Shared Priorities in Action: Richmond, VA

Every community has competing needs and priorities. Developing and communicating a clear vision of what is at stake and how a set of investments can move a community towards the realization of its vision not only helps to attract capital, it also reduces the risk of failure by demonstrating focus and commitment.

A strong shared priority helps position stakeholders to make appropriate decisions among competing needs, align and maximize scarce resources, and bridge the gap between planning and implementation so they can move more quickly to action.

In Richmond, Virginia, a team participating in our Connect Capital program is focused on housing as a way to improve health and economic outcomes. Initially, the team sought to facilitate the creation or preservation of 500 units of affordable housing. At a workshop that focused on developing shared priorities, they examined the needs of residents, as well as market pressures and opportunities.

According to Mark Constantine, president and CEO of the Richmond Memorial Health Foundation, “We had a moment when the whole team was flummoxed and didn’t know how to move forward. The facilitator had asked us questions that made us think about why it is that there wasn’t more affordable housing in Richmond. Why isn’t this working? As a city we’ve got these great institutions. We’ve got a lot of money. We’ve got a lot of good stuff going on in the region. Yet we don’t seem to be making any progress on housing. It was a catalyst for a really honest conversation. The facilitator pushed us to slow down, to not default to blaming NIMBYism or a problem with the government or a real estate market that isn’t on our side. That was a really pivotal moment for us.”

Through those conversations and additional research, the team identified bottlenecks in the processes for developing and preserving affordable housing, especially units in mixed-income developments that would accept housing vouchers. The team also identified the need to develop a narrative that would ground this work in broadly shared values and a vision of a Richmond for everyone.

The team now embraces a new shared priority: removing barriers that limit housing choices for low-income people by ensuring that families currently earning less than $22,500 annually have quality choices in where they live so that they can reach their full potential.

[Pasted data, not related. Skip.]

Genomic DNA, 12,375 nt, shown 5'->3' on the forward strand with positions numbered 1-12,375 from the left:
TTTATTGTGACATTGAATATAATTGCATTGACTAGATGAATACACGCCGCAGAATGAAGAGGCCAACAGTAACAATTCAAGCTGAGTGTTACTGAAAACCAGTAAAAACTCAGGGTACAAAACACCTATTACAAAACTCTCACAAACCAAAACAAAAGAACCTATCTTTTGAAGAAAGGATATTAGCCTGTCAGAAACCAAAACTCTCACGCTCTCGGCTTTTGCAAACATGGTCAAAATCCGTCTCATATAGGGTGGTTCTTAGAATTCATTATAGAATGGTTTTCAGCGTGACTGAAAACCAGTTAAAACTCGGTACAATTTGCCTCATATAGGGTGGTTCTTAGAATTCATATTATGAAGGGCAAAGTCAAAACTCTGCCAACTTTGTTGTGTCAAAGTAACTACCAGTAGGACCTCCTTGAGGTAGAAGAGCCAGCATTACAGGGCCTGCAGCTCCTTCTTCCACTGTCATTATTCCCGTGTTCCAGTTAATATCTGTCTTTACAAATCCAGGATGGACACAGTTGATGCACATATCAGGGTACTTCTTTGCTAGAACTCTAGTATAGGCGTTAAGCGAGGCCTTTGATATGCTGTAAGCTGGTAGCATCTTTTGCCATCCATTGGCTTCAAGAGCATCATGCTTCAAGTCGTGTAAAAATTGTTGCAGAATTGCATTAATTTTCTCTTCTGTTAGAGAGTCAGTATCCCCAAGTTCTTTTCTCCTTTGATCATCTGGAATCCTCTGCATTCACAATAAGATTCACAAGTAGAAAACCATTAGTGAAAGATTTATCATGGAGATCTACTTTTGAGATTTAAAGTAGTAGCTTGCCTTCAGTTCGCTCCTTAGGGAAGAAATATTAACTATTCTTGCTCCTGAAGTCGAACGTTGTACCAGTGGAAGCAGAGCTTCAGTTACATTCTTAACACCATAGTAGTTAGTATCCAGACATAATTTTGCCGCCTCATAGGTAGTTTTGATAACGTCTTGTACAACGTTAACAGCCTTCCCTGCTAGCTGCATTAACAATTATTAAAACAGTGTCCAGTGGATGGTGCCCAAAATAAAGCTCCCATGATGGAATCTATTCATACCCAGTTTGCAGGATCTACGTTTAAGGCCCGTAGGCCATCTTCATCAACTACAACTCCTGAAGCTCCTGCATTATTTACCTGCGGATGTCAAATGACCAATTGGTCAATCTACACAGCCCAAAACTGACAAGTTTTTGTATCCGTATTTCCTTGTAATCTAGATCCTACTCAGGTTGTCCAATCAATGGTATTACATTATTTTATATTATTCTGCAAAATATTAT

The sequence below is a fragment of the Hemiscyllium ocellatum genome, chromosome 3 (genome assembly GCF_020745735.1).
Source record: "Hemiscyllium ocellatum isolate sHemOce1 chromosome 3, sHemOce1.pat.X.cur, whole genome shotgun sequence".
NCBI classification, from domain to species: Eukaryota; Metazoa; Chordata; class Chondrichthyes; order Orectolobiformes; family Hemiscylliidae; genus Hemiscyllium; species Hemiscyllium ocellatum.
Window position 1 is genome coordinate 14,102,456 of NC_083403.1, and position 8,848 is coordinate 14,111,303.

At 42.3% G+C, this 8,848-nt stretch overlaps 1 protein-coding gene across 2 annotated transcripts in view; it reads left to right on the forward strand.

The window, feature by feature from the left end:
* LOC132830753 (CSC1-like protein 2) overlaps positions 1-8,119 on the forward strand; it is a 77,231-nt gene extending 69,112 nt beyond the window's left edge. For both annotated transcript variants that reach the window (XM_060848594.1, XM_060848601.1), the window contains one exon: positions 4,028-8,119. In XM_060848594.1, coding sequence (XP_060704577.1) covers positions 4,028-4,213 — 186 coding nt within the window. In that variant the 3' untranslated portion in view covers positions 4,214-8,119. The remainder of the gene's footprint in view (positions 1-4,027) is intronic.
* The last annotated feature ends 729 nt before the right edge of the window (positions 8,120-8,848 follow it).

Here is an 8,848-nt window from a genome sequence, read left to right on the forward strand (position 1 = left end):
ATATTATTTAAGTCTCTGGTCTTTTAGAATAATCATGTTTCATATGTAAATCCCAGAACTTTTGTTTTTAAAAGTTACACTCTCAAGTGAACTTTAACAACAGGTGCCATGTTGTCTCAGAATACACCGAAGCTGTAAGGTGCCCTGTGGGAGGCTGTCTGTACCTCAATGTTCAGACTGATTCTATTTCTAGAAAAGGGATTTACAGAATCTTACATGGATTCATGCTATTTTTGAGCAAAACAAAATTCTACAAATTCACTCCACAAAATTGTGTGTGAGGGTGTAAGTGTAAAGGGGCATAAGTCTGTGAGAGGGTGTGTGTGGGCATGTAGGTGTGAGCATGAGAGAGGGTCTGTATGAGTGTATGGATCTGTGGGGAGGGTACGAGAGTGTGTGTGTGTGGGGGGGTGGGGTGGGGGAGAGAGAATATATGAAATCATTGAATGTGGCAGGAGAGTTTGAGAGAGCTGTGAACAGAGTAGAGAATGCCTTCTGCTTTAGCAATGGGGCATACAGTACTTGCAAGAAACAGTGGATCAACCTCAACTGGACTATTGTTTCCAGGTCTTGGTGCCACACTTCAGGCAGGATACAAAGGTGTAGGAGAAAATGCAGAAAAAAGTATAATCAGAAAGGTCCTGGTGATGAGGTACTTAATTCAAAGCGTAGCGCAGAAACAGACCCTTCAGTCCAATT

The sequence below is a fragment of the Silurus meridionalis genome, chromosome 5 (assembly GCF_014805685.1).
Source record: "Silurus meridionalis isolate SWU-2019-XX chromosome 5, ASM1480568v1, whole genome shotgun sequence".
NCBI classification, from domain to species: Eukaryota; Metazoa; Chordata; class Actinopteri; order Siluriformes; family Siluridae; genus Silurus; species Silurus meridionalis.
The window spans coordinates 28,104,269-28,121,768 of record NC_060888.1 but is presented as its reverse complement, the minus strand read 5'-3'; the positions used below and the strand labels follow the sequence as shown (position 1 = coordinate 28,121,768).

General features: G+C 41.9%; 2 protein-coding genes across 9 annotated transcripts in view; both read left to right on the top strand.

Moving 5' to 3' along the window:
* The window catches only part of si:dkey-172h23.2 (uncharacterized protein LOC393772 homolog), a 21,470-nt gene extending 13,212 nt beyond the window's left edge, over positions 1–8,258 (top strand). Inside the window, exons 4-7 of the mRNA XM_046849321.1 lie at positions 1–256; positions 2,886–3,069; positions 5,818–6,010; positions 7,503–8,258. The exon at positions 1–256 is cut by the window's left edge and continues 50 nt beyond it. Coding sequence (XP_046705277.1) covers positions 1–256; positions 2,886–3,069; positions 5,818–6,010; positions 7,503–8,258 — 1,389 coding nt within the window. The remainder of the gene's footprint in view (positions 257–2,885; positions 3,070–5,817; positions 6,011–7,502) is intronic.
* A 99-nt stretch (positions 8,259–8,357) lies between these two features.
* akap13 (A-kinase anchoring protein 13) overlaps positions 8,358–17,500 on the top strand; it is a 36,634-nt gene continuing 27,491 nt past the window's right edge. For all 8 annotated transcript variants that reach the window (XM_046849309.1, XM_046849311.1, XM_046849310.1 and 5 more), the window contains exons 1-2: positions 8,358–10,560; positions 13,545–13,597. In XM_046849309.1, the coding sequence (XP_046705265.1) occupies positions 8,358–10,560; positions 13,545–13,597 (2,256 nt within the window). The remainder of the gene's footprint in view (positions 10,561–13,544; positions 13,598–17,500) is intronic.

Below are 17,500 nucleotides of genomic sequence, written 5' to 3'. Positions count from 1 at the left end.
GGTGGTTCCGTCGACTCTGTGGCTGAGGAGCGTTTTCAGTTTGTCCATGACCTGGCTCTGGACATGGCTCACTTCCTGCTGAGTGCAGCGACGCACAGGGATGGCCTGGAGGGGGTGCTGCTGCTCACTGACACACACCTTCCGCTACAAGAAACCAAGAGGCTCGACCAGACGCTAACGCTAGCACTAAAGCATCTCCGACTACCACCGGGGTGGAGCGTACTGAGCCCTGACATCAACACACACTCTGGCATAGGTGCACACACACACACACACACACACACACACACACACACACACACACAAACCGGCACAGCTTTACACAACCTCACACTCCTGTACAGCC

Richmond’s experience illustrates several of the components we consider critical to an effective shared priority. Their priority considers the system, taking into account the actors, resources, and constraints that collectively accelerate or impede the production and preservation of affordable housing. Equally important, the priority is neither too broad nor too narrow in its scope. Instead, it puts forward a goal that can galvanize a wide range of actors while also remaining relevant and actionable in the community. The priority is easy to articulate and easy to understand, which is important when soliciting engagement from investors and other key stakeholders.

Formulating shared priorities is a critical step in galvanizing and focusing the energy required to make community investments happen at scale and with impact. Deciding as a community where resources should flow makes the difference between being positioned to take advantage of unanticipated opportunities or being left behind. Well-defined shared priorities help shape the deals that make up a relevant pipeline and clarify what aspects of the enabling environment could better support progress. Making thoughtful choices about shared priorities is the corner¬stone of an effort to unlock community investments.

To learn more about shared priorities, read Defining Shared Priorities.

Transforming investment in communities

CCI is supported by the Robert Wood Johnson Foundation, The Kresge Foundation, the John D. and Catherine T. MacArthur Foundation, The California Endowment, and The Annie E. Casey Foundation.

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